The Wall is Also a Story: El Anatsui at the Brooklyn Museum
Gravity and Grace: Monumental Works by El Anatsui
February 8 to August 4, 2013
The Brooklyn Museum
200 Eastern Parkway
Brooklyn, NY, (718) 638-5000
El Anatsui’s exhibition at the Brooklyn Museum begins in the fifth floor rotunda with Gli (2010), a majestic installation comprised of four sheets of delicate metal rings that are suspended at various heights, inhabiting the space from floor to ceiling. Gli is an Ewe word that has multiple meanings: wall, disrupt, or story. An accompanying text elaborates that Anatsui was thinking of walls in Berlin, Jerusalem and Notsie when making this piece. Probably less familiar to many New Yorkers than the other examples, Notsie is a town in modern day Togo, West Africa, where according to oral histories, the Ewe people settled briefly before fleeing an oppressive ruler sometime in the 17th century. Reminiscent of chainmail, these hangings are solemn and haunting, conjuring the memory of powerful walls and ancient sorrows. Gli is torn and crumpled like a curtain in places, but as one moves around the space, the sheets shift and glimmer, becoming more solid and lively.
It is for these elegant and impressive bottle cap tapestries that Anatsui is most well-known and, unsurprisingly, they are the centerpiece of Gravity and Grace: Monumental Works by El Anatsui, an exhibition which originated at the Akron Art Museum in Ohio. The show demonstrates the range of Anatsui’s aesthetic—from the dense painterly abstraction of Black Block and Red Block (both 2010), to the gentle humor of Ink Splash (2010), and the seemingly precarious structure of Ozone Layer (2010) which flutters in an artificial breeze provided by fans hidden in the gallery wall, rattling like the gentle wheeze of an old smoker.
El Anatsui was born in Anyako, Ghana in 1944 and is a member of the Ewe ethnic group. In 1975 he moved to Nigeria to teach at the University of Nsukka, where he has resided ever since. After studying western sculptural traditions and methods at the University of Science and Technology in Kumasi, Ghana, Anatsui became interested in the indigenous forms and materials of his home country. He began to look at adinkra symbols and kente cloth–a weaving style practiced by members of his family–and one of his earliest pieces experimented with the wooden trays used to display food in the marketplace. From there he moved into other wooden, ceramic and recycled forms, often choosing materials associated with consumption, before discovering a bag of discarded bottle caps outside a local distillery and starting upon the explorations that led to his current work.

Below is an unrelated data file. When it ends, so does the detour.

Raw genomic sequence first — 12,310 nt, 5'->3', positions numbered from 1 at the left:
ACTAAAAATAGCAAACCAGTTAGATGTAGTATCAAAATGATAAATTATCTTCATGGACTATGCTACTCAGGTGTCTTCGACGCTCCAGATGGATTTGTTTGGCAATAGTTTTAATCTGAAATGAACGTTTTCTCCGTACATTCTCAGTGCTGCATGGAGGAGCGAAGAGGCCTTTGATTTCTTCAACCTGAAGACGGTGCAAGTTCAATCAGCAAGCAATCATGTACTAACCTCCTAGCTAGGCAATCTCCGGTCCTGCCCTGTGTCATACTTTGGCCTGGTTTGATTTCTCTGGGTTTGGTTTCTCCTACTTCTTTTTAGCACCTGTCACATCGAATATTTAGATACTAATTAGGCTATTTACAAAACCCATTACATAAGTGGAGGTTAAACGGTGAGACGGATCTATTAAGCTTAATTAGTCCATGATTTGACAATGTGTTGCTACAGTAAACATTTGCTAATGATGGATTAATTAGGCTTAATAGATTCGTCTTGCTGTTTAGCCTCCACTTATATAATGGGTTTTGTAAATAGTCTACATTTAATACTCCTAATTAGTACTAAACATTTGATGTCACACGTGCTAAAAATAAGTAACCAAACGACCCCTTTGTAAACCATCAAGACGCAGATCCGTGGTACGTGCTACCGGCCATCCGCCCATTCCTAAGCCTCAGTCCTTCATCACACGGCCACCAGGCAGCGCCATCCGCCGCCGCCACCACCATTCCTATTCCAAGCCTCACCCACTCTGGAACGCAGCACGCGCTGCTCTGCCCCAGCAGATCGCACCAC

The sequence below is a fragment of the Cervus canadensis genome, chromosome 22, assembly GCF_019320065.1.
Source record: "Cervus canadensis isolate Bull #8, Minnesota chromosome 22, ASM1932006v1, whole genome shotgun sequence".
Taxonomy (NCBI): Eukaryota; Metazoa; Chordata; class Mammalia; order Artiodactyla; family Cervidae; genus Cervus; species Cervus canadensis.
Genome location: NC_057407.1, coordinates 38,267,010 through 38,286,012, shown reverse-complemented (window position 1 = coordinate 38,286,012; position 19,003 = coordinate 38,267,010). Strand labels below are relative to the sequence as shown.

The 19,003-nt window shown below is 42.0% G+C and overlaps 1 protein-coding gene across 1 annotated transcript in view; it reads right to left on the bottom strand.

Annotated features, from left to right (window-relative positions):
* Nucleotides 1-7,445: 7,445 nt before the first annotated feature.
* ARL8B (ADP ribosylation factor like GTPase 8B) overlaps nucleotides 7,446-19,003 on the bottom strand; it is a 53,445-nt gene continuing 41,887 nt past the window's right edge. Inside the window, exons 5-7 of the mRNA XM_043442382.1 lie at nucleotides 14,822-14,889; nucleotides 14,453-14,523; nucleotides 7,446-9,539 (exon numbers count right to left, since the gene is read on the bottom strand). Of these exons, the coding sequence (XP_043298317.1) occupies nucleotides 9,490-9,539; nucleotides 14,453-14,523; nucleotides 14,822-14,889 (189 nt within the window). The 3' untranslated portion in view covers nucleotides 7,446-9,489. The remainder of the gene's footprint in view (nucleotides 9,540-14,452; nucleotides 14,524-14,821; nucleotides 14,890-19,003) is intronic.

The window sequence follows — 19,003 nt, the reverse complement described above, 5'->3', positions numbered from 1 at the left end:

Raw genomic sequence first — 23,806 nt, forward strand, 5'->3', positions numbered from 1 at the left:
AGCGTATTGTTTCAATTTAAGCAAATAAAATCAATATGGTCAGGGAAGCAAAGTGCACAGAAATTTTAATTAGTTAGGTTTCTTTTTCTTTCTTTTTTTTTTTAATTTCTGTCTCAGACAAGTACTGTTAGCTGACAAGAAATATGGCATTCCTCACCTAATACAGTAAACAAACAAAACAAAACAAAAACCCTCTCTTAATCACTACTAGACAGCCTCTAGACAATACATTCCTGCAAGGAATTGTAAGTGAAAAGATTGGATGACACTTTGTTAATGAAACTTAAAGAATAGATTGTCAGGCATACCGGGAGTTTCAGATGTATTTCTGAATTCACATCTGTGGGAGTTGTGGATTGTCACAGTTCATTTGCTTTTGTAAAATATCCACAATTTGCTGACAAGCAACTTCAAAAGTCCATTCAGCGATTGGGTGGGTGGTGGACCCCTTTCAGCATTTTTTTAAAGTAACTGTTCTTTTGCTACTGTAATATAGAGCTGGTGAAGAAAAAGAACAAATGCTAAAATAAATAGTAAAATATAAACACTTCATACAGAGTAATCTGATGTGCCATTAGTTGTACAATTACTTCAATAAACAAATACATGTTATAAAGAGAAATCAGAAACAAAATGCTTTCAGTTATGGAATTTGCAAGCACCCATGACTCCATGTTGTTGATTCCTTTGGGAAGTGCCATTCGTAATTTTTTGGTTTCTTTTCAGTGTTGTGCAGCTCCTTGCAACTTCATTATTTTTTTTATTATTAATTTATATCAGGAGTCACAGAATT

Earlier artworks such as the painted wood relief Conspirators (1997) allow the viewer a glimpse of how Anatsui’s work has developed and the common themes that run through his practice. The picture that emerges is of an artist who is interested in the mutability of forms, works arduously to explore and reinvent his materials, and transforms personal and historical narratives into form and content. A number of the artworks reference specific stories that warrant a closer look. Waste Paper Bags (2003), an installation consisting of seven grey forms, modeled on the large, red and blue stripped bags that are deceptively strong, and are a ubiquitous sight at a West African bus station or marketplace—the go-to bag for a woman with a heavy load or a long distance to travel. In Nigeria these bags are referred to as Ghana-must-go, harking back to a moment in the 1980s when an influx of Ghanaian refugees into Nigeria caused tension between the two groups. El Anatsui’s versions of the bag are large enough to house or transport a family, but too heavy to move. They are made of discarded aluminum printing plates that carry the stories of contemporary Nigerian life–newspaper articles celebrating new anti-malarial studies or a local political leader, school textbooks, wedding announcements and church pamphlets. The piece is the most monument-like of these monumental works, commemorating the rootless and sometimes uncomfortable position of an expatriate.
Like the trash that El Anatsui uses as raw materials, the difficult historical relationships associated with Gli, Waste Paper Bags, and the bottlecaps themselves (a token reminder of the Atlantic Slave Trade) are present in the galleries, but do not overwhelm our sensory experience of the work. Instead, memory and history are transformed into a celebratory occasion. The eponymous piece in the show is one of the largest of the tapestries, measuring 145 5/8 x 441 inches. As with all his work, Anatsui wields his deceptively simple palette masterfully, building blocks of colors with subtle care and changing the direction and rhythm of the weave as a painter would carefully choreograph her brushstrokes. A red form pulsates outward across the space, meeting a cool continent of silver and yellow. Suggestive of a pinwheel, a sunset, or a flower, the energy is vibrant and expansive. It is not a finished statement, but a ball of potential energy thrown up against a wall, continually growing and shifting, adjusting to circumstances with gravity and grace.